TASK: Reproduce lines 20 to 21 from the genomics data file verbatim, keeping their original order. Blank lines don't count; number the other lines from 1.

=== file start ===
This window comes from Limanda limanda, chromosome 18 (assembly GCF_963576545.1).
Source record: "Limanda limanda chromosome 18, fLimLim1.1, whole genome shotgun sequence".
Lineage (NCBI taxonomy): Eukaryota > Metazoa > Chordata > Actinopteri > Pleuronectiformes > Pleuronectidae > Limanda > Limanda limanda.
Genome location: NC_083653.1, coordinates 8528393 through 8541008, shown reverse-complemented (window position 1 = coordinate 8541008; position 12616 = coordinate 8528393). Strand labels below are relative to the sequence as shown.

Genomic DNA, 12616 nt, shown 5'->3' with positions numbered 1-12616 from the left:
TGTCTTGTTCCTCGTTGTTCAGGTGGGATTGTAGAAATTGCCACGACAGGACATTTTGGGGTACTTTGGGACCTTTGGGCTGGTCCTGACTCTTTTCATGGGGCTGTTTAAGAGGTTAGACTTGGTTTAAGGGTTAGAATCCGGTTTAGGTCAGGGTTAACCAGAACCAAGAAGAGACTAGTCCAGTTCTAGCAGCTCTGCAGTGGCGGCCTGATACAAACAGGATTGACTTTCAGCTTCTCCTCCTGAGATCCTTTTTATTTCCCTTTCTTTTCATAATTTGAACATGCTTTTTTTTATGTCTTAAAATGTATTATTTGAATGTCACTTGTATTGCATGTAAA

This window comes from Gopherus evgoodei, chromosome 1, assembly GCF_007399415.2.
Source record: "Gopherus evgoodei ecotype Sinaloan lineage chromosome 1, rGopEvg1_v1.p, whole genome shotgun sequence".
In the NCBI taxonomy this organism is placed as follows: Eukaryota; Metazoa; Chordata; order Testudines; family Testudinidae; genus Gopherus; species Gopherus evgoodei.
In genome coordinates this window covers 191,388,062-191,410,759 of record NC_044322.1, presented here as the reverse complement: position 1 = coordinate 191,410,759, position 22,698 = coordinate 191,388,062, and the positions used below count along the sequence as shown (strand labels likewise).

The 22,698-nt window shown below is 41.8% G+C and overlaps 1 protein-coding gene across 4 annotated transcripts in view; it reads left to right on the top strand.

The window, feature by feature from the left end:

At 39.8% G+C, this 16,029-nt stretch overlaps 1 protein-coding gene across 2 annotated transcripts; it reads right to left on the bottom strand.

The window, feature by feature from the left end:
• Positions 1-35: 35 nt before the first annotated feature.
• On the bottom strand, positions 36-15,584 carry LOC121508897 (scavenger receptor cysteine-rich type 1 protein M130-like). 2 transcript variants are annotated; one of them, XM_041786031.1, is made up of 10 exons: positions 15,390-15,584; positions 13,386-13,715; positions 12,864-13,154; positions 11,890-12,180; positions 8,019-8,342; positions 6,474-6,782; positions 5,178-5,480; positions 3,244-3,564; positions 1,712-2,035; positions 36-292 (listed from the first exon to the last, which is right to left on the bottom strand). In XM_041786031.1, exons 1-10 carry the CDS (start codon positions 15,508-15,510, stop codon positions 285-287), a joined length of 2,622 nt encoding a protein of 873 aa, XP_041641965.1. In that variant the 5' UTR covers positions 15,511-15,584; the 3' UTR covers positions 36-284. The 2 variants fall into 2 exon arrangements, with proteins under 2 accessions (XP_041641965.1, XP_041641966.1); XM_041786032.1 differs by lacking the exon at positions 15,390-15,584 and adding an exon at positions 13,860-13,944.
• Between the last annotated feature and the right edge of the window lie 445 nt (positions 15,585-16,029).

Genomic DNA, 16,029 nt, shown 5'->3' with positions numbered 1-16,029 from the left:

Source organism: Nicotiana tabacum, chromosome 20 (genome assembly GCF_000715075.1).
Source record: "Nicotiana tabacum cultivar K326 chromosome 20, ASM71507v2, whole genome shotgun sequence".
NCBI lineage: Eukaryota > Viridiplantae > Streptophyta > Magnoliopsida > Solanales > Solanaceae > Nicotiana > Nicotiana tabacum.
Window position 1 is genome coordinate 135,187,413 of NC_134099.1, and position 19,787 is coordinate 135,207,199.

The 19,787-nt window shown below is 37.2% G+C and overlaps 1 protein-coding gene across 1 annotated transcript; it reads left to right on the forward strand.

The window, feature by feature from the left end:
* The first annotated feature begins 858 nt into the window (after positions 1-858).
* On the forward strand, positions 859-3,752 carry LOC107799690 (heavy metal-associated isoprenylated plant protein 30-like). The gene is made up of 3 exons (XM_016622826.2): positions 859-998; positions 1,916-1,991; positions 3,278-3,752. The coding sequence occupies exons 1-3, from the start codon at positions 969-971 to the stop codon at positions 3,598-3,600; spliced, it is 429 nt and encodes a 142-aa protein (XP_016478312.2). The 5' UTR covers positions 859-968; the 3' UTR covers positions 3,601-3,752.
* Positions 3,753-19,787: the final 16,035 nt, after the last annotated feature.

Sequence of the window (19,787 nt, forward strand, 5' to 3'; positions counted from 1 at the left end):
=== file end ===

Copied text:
Source record: "Nicotiana tabacum cultivar K326 chromosome 20, ASM71507v2, whole genome shotgun sequence".
NCBI lineage: Eukaryota > Viridiplantae > Streptophyta > Magnoliopsida > Solanales > Solanaceae > Nicotiana > Nicotiana tabacum.